Dadaist Hannah Höch's Collage, circa 1925-30, cutout and overlaid photomechanical elements (lot 41) fetched $24,150 from another collector, which was well within the estimate range of $15,000-25,000.
Lot 43, the pretty Drtikol pigment print nude "The Movement, bought in. It had been estimated at a reaching $40,000-60,000.
Two of Lewis Hine's silver prints of the construction of the Empire State Building, 1931 (lot 47 and 48), brought $14,950 each from a collector. There was considerable wear and tear on both prints. These images of construction workers high above Manhattan's cityscape without safety harnesses still give me vertigo.
Lot 56, Edward Weston's "Cypress, Pebble Beach", silver print, 1932, sold to a dealer for a mere $13,800, although that was virtually midpoint in the estimate range.
I thought that Strand's "Chris-to, Tlacochoya, Oxaca [sic], Mexico", a varnished platinum print, 1933 (lot 59), was perhaps the most interesting lot in this sale. It certainly was a strong and emotionally involving print. But I hesitated because of its religious content, which I find sometimes difficult to sell. I guess the rest of the buyers also hesitated for the same reason, because the lot bought in, but then was "resurrected" after the sale, selling for $34,500 to a collector with the strength of their convictions. Mel Gibson perhaps? Now there is a good rumor! My congratulations for a job well done.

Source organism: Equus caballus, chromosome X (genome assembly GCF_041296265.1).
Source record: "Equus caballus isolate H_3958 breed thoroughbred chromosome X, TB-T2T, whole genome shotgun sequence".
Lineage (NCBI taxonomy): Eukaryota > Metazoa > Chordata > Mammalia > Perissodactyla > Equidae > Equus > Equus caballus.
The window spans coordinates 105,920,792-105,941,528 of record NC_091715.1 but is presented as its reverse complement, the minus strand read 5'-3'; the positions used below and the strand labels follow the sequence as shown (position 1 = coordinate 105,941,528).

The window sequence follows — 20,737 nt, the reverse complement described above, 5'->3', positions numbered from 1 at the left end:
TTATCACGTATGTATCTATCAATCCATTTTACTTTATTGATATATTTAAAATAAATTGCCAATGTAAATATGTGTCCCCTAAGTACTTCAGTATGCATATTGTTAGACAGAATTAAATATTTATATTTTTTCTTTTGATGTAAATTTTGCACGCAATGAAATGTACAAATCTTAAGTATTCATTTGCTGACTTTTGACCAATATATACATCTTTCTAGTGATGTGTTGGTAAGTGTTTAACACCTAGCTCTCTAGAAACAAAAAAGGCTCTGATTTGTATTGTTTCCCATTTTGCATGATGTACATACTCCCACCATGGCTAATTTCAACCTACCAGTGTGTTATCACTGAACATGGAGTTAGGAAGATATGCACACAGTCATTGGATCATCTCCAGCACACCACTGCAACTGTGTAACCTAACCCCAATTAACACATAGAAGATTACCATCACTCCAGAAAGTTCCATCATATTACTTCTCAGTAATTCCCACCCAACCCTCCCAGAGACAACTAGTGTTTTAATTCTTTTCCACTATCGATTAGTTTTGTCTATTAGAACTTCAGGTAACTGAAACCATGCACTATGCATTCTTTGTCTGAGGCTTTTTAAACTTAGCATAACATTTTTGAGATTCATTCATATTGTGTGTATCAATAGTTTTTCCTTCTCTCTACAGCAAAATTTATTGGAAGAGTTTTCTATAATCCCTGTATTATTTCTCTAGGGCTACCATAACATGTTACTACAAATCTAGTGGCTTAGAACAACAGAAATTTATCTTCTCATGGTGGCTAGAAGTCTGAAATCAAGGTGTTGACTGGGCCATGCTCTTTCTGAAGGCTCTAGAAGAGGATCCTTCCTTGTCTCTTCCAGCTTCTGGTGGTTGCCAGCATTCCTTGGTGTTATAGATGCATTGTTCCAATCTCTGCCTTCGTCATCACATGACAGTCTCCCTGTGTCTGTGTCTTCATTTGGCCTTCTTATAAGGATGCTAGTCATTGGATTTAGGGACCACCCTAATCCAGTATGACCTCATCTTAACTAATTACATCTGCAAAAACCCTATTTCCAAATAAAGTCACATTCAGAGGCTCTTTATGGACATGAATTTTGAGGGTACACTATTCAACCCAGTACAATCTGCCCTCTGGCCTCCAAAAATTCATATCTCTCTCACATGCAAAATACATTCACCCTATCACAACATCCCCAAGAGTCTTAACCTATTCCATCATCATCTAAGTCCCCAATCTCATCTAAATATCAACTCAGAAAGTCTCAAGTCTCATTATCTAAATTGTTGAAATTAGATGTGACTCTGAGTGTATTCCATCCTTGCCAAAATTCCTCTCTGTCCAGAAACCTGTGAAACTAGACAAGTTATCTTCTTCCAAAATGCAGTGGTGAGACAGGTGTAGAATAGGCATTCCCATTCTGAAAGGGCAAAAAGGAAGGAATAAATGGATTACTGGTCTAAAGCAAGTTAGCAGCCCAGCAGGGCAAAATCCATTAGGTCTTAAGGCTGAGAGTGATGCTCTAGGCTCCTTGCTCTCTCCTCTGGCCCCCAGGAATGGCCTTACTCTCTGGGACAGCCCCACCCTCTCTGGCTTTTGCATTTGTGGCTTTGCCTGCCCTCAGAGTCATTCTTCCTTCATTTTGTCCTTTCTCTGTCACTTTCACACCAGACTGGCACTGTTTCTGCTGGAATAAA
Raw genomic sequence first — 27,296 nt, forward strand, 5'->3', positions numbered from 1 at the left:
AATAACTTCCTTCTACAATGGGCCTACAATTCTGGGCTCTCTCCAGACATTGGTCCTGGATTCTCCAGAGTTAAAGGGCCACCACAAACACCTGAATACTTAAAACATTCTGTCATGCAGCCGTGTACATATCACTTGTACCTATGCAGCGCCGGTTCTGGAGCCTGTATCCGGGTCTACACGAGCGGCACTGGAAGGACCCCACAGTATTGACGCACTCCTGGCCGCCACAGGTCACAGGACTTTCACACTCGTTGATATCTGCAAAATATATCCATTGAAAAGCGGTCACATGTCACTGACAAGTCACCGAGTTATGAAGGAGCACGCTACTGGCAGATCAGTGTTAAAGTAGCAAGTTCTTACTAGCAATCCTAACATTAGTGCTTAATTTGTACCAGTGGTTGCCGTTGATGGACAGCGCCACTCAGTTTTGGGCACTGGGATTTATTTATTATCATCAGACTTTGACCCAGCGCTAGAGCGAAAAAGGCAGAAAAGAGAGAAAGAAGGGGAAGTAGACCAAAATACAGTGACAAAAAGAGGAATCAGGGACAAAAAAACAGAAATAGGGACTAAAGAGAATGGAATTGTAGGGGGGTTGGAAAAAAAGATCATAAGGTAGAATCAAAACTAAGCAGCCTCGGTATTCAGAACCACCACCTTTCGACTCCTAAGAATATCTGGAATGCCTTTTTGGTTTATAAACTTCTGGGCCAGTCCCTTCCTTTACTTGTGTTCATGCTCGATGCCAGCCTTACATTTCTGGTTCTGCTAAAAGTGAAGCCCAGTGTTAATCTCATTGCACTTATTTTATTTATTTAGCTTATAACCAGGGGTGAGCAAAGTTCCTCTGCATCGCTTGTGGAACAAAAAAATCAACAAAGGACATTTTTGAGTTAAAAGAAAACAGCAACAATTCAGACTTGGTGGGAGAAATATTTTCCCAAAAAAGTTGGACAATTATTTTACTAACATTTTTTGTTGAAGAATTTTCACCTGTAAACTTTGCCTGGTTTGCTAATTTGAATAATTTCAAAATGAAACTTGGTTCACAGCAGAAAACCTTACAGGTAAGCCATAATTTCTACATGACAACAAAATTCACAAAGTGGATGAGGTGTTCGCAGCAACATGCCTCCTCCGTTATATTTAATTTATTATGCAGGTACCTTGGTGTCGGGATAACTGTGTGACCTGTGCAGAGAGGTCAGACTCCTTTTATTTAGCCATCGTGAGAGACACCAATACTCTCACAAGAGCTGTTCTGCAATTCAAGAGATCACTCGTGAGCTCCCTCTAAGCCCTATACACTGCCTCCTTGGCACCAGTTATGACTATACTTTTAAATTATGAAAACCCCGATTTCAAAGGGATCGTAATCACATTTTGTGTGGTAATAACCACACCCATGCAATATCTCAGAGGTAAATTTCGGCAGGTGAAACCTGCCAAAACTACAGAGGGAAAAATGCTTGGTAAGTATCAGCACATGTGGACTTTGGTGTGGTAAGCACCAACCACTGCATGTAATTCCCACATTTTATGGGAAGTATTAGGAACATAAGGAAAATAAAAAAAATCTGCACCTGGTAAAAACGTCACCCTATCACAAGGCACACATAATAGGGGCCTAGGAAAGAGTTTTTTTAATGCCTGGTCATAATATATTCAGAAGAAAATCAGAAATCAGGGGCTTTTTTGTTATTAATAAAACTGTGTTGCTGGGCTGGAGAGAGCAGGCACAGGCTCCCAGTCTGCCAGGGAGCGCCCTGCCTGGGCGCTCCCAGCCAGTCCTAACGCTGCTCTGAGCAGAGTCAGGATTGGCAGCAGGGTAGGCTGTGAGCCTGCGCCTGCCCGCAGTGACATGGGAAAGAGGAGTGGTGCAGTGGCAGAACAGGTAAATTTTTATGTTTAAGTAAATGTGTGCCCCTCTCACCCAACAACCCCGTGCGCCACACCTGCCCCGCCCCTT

The most competitive bidding arose for groups of portraits of iconic American celebrities. The same collector acquired a group of 30 Jacques Lowe photographs of John and Jackie Kennedy on the campaign trail, 1959-60, for $12,650, considerably over the meager estimate of $4,000-6,000; and a group of 30 Mark Shaw photographs of the young Kennedy family, circa 1960, for $17,250, which soared over the estimate of $3,000-5,000. The winning phone bidder and another phone bidder battled it out, often jumping bids in order to try to intimidate the other. Apparently that strategy did not exactly work well. While I understood the bidding on the Lowe's, which were quite strong, I frankly felt the Shaw's were a pretty mediocre group.
Celebrities continued to do well. Bert Stern's The Last Sitting, portfolio with 10 chromogenic prints of Marilyn Monroe, New York, 1962, sold to a dealer for $10,925, which was slightly above the high estimate. But there were also some other chromogenic prints in this sale that clearly showed signs of color shift and fading--including one from 1995! This kind of thing never seems to show up in the condition reports, so buyers should always view such prints before they bid. I would really hesitate before buying chromogenic color prints. Stick to dye transfers and other more archival color processes.
Contemporary works included a signed and inscribed copy of Eikoh Hosoe's elegantly produced "Ordeal by Roses", Tokyo, 1971, $9,775; Robert Mapplethorpe's Leaf, $10,350; Eliot Porter's Western Landscapes", portfolio with 12 original dye-transfer prints, 1988, $10,350; and Richard Misrach's "Moon over Black Rock, 8:22 p.m.-10:24 p.m.", chromogenic print, 1996, printed 1997, $10,925. All were reportedly bought by collectors, according to Swann.